Emergency Eye Care

Doctors Available 24/7 for Emergency Eye Care


When eye emergencies occur, count on MOA’s specially trained doctors and full suite of diagnostic and therapeutic equipment to provide the care and relief you need, right when you need it.

Our Eye Health Centers have doctors on call 24/7 for your emergency eye care needs.

Don’t hesitate to contact us when the unexpected occurs – from eye injuries and pink eye/conjunctivitis to eye pain, vision loss or flashes and floaters. MOA has you covered. Think of us as ‘urgent care for your eyes.’

What is an eye emergency?


There are many eye conditions and diseases you can develop, but what constitutes an emergency?

Paragraph: An eye emergency is the sudden appearance of symptoms or visible trauma that can affect your vision. Emergencies require immediate care; many conditions can significantly affect your vision if left untreated.

Most Common Eye Emergencies


Chemical Contact

Your eyes are made of very delicate tissues. As a result, any chemical contact could cause significant damage to your eyes. Even a spill from household cleaning products could be harmful to your vision and long term eye health.

If your eyes do come into contact with chemicals, you must flush them right away with cool, clean water for at least 15 minutes. Your eyes may start to feel better after a moment; however, you need to flush them for the full 15 minutes to ensure you have washed out as much chemical residue as possible.

Once you have finished flushing out your eye, contact your nearest Medical Optometry America Eye Health Center for help.

Signs You May Need Emergency Eye Care

  • Sudden vision loss
  • Sudden changes to your vision
  • Floaters in your eyes
  • Red, irritated eyes or pink eye
  • Flashes of light
  • Stringy, sticky, or yellowish discharge
  • Pain or excessive itching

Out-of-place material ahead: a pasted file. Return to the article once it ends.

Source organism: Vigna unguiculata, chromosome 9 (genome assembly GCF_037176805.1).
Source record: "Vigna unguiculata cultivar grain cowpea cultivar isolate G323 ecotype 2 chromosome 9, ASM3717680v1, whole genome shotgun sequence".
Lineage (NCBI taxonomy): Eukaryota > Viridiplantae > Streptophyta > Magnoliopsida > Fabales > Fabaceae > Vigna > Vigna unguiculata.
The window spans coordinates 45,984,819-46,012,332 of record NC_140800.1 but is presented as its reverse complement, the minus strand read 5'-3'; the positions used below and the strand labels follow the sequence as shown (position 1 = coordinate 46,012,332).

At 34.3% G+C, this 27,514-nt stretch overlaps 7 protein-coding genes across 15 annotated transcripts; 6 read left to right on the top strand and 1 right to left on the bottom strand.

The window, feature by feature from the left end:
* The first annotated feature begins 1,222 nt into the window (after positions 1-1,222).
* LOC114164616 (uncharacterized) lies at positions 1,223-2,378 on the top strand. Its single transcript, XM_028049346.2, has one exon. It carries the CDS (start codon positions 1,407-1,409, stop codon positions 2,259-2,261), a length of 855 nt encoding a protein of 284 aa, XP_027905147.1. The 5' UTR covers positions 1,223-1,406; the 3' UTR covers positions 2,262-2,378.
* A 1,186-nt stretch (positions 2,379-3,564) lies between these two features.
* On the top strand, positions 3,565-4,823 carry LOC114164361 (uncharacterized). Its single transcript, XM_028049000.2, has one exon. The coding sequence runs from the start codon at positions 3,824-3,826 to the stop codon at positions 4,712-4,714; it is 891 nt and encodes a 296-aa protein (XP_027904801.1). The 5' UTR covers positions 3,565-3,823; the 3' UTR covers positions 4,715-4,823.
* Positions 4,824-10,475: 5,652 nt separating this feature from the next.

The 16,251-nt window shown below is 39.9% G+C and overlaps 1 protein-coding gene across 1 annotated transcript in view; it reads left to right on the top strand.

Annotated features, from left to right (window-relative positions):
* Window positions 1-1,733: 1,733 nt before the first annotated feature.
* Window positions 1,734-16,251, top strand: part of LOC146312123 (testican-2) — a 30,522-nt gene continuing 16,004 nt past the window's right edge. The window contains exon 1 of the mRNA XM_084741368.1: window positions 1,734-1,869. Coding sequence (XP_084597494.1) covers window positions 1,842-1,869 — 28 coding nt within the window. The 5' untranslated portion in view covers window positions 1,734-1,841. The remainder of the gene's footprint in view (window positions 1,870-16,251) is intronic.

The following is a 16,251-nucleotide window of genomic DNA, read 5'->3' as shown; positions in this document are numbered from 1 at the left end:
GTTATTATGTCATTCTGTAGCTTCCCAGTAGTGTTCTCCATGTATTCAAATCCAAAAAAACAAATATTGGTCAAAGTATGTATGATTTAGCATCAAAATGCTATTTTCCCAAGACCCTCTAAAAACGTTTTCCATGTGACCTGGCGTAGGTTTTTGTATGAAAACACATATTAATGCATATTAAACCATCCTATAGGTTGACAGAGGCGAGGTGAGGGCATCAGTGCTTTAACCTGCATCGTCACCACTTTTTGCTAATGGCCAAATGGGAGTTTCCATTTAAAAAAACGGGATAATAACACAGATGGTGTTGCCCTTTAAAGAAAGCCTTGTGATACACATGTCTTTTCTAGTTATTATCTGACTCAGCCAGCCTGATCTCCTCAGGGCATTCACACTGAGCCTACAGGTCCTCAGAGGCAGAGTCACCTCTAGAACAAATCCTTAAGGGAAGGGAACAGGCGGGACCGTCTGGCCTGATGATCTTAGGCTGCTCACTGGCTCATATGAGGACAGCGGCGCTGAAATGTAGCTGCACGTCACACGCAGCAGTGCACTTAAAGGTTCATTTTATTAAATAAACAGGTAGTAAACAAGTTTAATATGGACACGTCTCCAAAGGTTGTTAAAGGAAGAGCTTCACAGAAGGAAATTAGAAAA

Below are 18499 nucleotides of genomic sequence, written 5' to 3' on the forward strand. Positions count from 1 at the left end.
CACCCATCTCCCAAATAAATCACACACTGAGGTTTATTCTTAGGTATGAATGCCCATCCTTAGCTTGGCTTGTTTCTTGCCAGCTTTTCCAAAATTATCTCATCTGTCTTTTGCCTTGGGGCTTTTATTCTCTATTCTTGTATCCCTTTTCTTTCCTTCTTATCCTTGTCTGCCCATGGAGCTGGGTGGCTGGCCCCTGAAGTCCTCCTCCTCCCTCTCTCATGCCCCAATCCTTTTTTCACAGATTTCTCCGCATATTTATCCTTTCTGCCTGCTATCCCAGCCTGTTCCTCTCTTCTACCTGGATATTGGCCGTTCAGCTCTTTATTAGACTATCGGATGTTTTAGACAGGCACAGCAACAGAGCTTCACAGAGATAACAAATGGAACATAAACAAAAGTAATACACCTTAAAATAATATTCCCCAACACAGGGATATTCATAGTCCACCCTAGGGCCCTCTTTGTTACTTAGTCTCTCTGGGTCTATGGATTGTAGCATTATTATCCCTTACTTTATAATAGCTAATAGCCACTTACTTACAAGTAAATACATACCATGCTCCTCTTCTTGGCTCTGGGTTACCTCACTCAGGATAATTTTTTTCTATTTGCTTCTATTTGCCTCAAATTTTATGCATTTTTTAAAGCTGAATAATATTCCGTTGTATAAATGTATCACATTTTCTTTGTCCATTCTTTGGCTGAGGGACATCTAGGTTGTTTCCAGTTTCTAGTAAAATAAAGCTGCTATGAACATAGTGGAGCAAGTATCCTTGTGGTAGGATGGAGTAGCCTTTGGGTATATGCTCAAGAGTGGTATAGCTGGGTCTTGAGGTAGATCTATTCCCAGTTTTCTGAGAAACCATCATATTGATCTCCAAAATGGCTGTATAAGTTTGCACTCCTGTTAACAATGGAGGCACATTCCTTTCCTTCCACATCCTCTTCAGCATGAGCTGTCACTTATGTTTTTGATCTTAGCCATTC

• Swelling

Foreign Object in the Eye

Conditions like dry eyes or stys can make it feel like there is something in your eye that should not be there. This sensation can sometimes just be a symptom of another issue. However, from time to time, small objects like eyelashes or flecks of makeup can make their way into the eye or under your eyelids and can stick to the ocular surface.

If something is stuck in your eye, do not attempt to remove it with tweezers or any other sort of tool. It is also vital that you do not rub your eye. Rubbing could scratch and damage your eye tissue and could embed the object into your eyeball.

Try flushing the object out of your eye with cool, clean water. If the object is still stuck, contact an Medical Optometry America optometrist for help as soon as possible. This is especially true for metallic objects that can quickly rust in your eye, as well as objects of plant based origin which can lead to fungal infections.

Conjunctivitis (Pink Eye)

Conjunctivitis, also known as pink eye, can occur for a variety of reasons, and the severity of your symptoms can range depending on the cause.

If you are experiencing conjunctivitis due to allergies, the first thing you should do is either remove the irritant or attempt to avoid it. Using artificial tears or cold compresses can also help reduce your symptoms, but if they are serious or persistent you should contact a Medical Optometry America optometrist.

If you are experiencing conjunctivitis as the result of bacterial or viral infection, get in touch with your Medical Optometry America optometrist. Depending on the root cause, you may need to be prescribed antibiotics or anti-inflammatory medications.

If you experience any conjunctivitis symptoms, please limit your contact with others as some forms are extremely contagious. Refrain from rubbing your eyes or coming in contact with people. In any case, the best course of action is to reach out to your Medical Optometry America optometrist for effective relief strategies.

Flashes & Floaters

While you might experience the odd flash or floater in your vision from time to time, seeing them with increased regularity or persistence can signal an eye care emergency.

Large clusters of flashes or floaters can signify a torn or detached retina, which will cause permanent damage to your vision. If you start to consistently see flashes or floaters, contact your Medical Optometry America optometrist immediately.

Signs You May Need Emergency Eye Care:


You can never expect an emergency, but you can learn the common signs you may need a timely visit to your optometrist. There are several symptoms related to eye emergencies, and you should seek immediate medical attention if you experience:

  • Sudden vision loss
  • Sudden changes in vision
  • An abrupt increase in floaters
  • Flashes of light
  • Stringy, sticky, or yellow-looking discharge
  • Sudden onset of redness
  • Light sensitivity
  • Pain or discomfort
  • Excessive itching
  • Eye injury
  • Swelling

Understanding the symptoms of an eye emergency can help protect your vision.